Trinh Tran is a law student at Hofstra University, School of Law in New York. She is the former President for APALSA and interned for the Asian American Legal Defense and Eduction Fund (AALDEF).
I always had many questions about my parents' lives when they first came to America. This curiosity grew deeper when I was in Mali as a Peace Corps volunteer. Whenever I found myself being stared at by crowds of people or felt self doubt about speaking the local language, I wondered how my dad felt trying to speak English among fast paced Americans or my mom being taken aback by the sheer abundance of America. Even against the odds of feeling like outsiders; my parents made a life for themselves and turned their hopes into a reality. I know my own story could not be possible without the determination and fearlessness I have learned from my family. I draw on their strength in the service work I do.
I grew up in an immigrant community where streets were lined with authentic Vietnamese, Chinese, and Mexican cuisine and where I came home from school to a Vietnamese-only speaking environment. It was not until I left for college that I learned how unique and influential my upbringing was. I left California to attend college in Washington, D.C. There I sought out the Vietnamese communities first as a means to cope with being far from home but soon found a community with issues I could not ignore. There were youth choosing to join gangs over being seen as a foreigner and people who did not understand laws or know about public services that were implemented to protect them. I chose to take part in the local community because I saw parts of myself in the youth trying to make sense of their dual identity and parts of my parents in the hard working fathers and mothers trying to make ends mean. These experiences have deepened my commitment to working in public interest especially in the Asian American community.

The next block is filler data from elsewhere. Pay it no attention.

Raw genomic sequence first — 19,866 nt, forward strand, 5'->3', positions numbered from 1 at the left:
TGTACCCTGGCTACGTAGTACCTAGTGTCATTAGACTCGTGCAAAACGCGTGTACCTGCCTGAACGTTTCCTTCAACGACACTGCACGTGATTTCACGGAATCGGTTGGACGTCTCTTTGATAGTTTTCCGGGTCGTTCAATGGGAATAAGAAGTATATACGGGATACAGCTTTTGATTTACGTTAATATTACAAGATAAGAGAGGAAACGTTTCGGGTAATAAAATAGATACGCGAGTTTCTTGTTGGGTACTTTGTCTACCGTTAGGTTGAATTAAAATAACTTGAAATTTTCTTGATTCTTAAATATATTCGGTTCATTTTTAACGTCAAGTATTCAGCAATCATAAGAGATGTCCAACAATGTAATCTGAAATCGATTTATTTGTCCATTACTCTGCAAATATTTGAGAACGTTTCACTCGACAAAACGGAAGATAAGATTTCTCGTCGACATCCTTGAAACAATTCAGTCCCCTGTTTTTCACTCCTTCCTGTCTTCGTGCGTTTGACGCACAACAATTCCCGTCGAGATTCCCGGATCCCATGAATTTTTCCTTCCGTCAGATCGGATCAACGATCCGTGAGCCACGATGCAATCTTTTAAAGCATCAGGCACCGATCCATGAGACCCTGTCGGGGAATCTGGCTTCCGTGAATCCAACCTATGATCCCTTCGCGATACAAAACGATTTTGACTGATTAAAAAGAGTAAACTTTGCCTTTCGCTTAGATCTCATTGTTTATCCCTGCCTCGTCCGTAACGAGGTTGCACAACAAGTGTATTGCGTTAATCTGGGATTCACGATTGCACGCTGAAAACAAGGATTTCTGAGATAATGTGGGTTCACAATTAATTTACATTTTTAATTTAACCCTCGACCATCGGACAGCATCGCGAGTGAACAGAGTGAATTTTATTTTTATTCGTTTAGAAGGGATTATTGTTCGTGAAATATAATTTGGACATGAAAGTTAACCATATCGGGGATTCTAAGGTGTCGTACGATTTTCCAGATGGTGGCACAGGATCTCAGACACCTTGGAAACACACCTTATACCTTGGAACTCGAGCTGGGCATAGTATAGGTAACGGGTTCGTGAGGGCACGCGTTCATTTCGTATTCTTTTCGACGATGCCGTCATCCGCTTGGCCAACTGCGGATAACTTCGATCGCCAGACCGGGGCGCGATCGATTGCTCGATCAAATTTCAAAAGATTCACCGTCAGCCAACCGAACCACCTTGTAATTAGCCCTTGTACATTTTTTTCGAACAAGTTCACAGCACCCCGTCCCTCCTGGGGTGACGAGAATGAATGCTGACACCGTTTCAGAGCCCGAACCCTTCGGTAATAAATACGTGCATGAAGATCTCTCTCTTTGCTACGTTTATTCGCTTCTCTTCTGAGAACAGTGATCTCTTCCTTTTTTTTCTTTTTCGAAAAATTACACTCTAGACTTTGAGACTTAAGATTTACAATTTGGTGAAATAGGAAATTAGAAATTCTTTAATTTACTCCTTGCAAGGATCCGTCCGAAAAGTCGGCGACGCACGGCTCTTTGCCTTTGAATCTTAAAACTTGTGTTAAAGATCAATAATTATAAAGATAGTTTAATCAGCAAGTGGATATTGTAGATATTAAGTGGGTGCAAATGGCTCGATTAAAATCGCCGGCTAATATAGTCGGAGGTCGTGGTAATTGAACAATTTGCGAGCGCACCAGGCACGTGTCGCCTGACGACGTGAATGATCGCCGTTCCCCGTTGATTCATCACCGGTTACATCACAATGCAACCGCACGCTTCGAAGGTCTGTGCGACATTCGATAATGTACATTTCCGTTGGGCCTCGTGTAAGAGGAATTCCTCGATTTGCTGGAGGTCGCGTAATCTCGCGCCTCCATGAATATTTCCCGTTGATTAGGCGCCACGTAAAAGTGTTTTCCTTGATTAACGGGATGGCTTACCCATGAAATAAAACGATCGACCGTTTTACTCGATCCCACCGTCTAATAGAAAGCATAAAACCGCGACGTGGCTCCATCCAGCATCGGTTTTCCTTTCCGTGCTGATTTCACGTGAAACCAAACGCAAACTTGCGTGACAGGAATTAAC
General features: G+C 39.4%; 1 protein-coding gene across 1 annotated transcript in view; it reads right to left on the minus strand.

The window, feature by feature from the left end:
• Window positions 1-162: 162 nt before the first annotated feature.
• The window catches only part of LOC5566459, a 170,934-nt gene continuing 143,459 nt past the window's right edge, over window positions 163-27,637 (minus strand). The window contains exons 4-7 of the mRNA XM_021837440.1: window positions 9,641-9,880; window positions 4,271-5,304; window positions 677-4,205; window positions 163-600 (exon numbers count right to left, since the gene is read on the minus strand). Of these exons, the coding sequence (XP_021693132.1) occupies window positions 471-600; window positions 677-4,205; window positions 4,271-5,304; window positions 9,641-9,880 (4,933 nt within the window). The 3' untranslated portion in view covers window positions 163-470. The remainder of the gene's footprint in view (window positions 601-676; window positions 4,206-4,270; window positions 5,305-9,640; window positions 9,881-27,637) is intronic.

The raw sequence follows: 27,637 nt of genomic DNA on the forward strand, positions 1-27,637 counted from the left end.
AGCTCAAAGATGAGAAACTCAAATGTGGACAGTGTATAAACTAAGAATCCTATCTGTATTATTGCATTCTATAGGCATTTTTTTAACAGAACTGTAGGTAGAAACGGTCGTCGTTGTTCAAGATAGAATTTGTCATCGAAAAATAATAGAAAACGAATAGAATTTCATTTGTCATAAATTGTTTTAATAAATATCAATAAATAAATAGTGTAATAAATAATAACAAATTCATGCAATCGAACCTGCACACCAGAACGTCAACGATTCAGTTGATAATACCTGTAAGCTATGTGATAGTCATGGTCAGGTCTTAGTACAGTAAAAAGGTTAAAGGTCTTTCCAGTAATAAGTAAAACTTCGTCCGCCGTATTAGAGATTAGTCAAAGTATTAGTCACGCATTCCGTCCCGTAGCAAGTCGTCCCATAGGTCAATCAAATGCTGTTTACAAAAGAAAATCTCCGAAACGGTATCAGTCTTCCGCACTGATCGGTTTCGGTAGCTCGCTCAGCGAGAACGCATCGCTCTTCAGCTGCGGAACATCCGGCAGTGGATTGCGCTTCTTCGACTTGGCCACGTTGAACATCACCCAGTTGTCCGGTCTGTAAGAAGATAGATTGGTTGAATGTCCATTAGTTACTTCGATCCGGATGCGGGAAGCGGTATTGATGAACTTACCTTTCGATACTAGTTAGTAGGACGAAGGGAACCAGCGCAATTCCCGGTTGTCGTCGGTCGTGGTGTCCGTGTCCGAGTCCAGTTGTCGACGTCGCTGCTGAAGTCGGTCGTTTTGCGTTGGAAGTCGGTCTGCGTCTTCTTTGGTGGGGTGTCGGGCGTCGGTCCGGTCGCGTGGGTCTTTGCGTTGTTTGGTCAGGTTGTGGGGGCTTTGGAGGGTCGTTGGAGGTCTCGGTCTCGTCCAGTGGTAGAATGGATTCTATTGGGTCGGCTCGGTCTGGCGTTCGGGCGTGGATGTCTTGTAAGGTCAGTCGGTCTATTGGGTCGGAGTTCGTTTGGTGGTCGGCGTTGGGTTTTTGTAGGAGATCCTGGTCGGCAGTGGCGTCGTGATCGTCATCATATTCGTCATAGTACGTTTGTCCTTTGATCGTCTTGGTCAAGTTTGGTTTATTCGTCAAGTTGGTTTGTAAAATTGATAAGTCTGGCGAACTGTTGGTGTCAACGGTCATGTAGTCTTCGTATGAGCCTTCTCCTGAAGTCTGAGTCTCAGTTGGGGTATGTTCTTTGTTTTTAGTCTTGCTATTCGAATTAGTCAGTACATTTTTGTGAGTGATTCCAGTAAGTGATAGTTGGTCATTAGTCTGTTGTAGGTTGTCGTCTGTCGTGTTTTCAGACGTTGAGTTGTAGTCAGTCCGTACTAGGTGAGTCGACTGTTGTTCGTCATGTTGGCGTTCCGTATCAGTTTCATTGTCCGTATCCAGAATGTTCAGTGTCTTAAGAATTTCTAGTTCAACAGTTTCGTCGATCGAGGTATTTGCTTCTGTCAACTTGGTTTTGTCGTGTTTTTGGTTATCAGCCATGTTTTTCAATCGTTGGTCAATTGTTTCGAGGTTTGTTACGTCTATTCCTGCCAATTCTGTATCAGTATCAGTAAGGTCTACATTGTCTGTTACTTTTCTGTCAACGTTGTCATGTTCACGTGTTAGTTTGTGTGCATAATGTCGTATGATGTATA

The responsibility to be conscious of social realities that affect the poor and to take action has been a driving force in my decision to intern at the Asian American Legal Defense and Education Fund (AALDEF) during the summer after my 1L year. As an intern assigned to the Anti-Trafficking Initiative and Immigrant Access to Justice projects, I was able to combine my interests in local and international community work with the legal education I was gaining at Hofstra Law. I was given the opportunity to work under Asian American lawyers who to me, epitomized the true role of a lawyer: activist, counselor and confidant. I learned that as far as the social media has glorified the social-economic status of Asian Americans, many especially, immigrants, domestic workers, and the elderly, encounter injustices that require attention.
The best advice I received from a mentor of mine is how important it is to be at the table when important decisions are being made. I think there is no more important forum than the practice of law. I recognize working for the APIA community is not easy. I have learned that not everyone welcomes help, that there is no easy solution, and even the best intentions will not create positive outcomes. However, beyond the doubts and discouragement, the work is important because the opportunities that are created do improve people's lives. These are aspirations not of a naïve volunteer but of a dedicated advocate for social justice. I believe in the small victories of service work and that is the foundation of my dedication to the APIA community and what inspires me to continue on this career path.